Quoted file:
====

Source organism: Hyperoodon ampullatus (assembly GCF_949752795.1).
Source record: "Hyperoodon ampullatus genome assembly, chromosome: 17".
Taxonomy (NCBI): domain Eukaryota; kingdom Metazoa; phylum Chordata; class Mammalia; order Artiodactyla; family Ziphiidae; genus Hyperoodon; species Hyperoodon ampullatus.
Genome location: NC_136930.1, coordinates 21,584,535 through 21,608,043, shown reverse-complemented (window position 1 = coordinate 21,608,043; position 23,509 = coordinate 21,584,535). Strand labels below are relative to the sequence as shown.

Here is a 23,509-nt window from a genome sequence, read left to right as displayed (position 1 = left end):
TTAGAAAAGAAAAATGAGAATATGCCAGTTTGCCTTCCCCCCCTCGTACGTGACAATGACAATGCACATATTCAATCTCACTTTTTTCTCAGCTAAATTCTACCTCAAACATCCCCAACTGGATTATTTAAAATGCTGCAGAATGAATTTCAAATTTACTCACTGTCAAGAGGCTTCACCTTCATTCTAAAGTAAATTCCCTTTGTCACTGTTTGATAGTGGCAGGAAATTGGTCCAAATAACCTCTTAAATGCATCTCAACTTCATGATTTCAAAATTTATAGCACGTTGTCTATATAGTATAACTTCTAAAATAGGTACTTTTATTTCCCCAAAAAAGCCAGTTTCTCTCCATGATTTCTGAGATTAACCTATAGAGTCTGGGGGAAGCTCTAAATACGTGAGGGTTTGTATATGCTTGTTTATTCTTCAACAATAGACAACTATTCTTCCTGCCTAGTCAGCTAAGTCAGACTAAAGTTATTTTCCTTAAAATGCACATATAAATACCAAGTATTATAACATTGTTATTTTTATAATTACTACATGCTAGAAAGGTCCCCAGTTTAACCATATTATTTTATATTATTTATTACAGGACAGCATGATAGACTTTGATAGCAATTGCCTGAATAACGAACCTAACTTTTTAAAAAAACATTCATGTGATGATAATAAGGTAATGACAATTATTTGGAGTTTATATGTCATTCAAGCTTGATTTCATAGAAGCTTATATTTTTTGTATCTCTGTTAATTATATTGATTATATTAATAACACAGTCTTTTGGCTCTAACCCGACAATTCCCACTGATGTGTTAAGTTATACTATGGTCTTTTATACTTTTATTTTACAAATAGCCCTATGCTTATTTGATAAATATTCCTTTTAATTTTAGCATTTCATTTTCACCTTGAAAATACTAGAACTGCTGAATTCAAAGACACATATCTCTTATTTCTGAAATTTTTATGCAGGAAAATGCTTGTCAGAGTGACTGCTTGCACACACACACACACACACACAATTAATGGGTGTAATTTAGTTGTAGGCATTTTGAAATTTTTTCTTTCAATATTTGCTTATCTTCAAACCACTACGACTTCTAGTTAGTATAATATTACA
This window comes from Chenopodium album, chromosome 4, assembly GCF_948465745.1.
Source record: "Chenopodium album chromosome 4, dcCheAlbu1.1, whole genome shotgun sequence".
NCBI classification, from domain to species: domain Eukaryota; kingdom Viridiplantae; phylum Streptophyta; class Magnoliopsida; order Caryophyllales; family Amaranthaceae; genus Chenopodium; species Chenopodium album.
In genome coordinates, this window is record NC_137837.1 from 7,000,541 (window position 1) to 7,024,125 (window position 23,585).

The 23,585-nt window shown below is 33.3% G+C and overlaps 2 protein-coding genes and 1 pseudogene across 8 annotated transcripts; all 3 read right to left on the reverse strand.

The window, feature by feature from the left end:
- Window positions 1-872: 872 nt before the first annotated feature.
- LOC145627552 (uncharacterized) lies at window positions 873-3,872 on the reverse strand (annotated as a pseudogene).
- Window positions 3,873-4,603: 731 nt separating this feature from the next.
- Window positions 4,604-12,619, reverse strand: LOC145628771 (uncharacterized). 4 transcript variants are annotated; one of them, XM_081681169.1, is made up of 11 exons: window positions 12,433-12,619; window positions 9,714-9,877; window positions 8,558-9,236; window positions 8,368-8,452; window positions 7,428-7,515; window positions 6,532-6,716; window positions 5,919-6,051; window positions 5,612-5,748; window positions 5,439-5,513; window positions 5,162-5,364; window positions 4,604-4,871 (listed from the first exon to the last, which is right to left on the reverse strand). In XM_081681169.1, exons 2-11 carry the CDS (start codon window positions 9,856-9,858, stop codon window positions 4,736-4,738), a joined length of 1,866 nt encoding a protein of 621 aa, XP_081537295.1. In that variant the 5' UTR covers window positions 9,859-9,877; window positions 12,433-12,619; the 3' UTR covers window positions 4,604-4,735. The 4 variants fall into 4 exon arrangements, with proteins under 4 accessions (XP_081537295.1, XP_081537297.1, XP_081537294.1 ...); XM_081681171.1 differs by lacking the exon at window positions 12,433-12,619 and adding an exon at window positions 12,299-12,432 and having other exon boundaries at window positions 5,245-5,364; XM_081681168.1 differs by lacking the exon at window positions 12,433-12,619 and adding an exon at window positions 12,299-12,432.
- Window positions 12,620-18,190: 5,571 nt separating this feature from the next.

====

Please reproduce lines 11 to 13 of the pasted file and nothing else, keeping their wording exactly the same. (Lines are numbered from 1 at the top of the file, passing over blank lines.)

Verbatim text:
The 23,585-nt window shown below is 33.3% G+C and overlaps 2 protein-coding genes and 1 pseudogene across 8 annotated transcripts; all 3 read right to left on the reverse strand.

The window, feature by feature from the left end:
- Window positions 1-872: 872 nt before the first annotated feature.